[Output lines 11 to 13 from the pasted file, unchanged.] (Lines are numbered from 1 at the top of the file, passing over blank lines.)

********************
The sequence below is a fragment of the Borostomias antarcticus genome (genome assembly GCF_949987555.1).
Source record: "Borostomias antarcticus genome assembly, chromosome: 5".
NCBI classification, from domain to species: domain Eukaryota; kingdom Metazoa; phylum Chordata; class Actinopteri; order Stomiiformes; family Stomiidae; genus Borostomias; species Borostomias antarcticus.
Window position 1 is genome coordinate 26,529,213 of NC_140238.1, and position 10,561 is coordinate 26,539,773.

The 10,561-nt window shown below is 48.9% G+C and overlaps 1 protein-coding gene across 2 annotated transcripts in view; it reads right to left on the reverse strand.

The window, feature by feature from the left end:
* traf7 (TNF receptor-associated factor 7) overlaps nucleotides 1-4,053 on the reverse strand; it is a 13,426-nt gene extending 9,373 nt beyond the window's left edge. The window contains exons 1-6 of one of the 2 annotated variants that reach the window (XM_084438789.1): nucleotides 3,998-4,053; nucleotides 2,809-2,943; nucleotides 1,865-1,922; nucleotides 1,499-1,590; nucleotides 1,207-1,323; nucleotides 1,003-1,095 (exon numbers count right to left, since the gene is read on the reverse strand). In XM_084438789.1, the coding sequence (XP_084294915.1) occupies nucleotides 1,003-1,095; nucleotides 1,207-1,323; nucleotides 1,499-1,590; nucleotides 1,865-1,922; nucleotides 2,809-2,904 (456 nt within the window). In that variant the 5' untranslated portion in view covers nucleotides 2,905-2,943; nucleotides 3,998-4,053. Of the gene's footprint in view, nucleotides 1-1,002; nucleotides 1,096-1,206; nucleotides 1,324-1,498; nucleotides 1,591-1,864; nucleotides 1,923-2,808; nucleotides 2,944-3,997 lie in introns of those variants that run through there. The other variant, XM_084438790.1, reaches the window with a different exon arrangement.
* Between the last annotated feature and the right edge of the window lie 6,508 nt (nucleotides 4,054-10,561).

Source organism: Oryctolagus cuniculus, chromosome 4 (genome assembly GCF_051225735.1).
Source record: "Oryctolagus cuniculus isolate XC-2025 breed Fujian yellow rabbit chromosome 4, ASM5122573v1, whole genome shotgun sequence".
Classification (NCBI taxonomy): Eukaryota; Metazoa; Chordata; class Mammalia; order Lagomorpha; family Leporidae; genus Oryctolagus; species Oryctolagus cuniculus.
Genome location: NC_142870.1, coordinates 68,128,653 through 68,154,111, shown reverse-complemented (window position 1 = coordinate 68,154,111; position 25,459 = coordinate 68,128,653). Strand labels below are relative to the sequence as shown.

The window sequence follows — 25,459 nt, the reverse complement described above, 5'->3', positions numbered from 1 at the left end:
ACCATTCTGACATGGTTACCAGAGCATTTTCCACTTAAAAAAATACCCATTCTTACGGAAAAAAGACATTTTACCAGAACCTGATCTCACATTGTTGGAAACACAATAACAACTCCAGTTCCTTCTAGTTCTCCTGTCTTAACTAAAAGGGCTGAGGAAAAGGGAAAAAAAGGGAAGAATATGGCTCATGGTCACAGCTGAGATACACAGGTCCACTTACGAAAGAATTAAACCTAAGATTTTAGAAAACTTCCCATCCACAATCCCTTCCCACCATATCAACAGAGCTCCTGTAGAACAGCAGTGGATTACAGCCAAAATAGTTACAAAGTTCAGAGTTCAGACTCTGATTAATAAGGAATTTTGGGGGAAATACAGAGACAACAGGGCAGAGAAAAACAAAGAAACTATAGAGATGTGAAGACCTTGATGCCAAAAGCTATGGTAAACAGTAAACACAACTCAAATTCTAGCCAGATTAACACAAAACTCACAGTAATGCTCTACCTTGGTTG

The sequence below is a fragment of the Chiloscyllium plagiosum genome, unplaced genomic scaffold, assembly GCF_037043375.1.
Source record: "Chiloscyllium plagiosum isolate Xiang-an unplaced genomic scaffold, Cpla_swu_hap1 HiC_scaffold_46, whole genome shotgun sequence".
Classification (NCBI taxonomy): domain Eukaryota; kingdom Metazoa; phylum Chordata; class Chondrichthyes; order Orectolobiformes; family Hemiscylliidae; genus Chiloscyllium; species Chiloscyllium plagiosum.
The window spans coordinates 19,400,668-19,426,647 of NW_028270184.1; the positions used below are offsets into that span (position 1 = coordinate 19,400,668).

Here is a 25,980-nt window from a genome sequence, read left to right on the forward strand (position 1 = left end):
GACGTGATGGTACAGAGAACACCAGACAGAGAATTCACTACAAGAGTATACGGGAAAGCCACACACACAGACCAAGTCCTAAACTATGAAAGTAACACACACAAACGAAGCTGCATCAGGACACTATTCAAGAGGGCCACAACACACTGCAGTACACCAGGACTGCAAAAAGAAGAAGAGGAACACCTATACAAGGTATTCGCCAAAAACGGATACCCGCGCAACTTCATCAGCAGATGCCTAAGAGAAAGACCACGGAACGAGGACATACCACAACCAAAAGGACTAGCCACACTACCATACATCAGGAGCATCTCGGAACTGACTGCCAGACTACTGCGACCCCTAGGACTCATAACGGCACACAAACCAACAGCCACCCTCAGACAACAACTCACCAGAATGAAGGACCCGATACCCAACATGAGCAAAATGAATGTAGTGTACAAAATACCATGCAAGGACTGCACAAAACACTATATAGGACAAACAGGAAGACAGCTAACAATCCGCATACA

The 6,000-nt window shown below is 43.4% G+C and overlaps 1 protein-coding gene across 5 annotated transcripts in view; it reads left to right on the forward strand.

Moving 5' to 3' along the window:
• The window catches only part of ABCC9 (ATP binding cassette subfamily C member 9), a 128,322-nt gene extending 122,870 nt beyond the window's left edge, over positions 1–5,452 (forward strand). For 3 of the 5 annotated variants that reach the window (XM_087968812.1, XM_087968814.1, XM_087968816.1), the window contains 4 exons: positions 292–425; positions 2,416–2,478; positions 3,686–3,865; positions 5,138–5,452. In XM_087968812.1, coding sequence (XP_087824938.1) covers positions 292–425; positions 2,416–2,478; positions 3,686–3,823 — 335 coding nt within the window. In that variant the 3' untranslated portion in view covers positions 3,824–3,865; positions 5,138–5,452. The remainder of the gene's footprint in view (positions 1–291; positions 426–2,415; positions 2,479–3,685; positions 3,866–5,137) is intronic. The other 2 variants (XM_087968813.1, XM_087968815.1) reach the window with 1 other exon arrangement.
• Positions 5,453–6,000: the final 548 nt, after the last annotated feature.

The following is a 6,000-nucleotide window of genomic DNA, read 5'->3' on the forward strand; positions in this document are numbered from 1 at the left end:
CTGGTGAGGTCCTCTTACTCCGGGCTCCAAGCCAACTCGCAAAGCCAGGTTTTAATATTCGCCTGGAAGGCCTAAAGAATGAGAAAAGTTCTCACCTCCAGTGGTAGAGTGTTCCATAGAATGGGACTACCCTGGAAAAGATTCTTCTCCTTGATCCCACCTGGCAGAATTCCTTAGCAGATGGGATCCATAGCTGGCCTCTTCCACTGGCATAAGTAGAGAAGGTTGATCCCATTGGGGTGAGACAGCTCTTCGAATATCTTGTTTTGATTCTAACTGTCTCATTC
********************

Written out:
Classification (NCBI taxonomy): Eukaryota; Metazoa; Chordata; class Mammalia; order Lagomorpha; family Leporidae; genus Oryctolagus; species Oryctolagus cuniculus.
Genome location: NC_142870.1, coordinates 68,128,653 through 68,154,111, shown reverse-complemented (window position 1 = coordinate 68,154,111; position 25,459 = coordinate 68,128,653). Strand labels below are relative to the sequence as shown.

The window sequence follows — 25,459 nt, the reverse complement described above, 5'->3', positions numbered from 1 at the left end: